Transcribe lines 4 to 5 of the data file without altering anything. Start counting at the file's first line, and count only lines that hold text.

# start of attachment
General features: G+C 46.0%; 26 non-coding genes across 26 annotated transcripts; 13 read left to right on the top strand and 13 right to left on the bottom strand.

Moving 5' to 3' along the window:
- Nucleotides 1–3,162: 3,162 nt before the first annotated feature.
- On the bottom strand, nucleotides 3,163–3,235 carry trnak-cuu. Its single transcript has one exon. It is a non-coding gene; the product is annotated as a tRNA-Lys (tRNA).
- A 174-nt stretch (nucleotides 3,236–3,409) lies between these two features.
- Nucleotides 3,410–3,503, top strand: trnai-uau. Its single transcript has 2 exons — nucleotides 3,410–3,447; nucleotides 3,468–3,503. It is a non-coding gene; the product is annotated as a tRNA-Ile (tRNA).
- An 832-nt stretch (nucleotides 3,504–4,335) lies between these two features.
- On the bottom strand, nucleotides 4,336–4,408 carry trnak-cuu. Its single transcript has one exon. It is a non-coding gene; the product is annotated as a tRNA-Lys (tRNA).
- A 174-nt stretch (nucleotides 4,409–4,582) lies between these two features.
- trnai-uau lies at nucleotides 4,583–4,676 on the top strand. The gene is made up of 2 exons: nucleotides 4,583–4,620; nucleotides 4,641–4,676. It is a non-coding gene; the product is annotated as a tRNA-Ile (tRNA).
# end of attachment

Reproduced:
- On the bottom strand, nucleotides 3,163–3,235 carry trnak-cuu. Its single transcript has one exon. It is a non-coding gene; the product is annotated as a tRNA-Lys (tRNA).
- A 174-nt stretch (nucleotides 3,236–3,409) lies between these two features.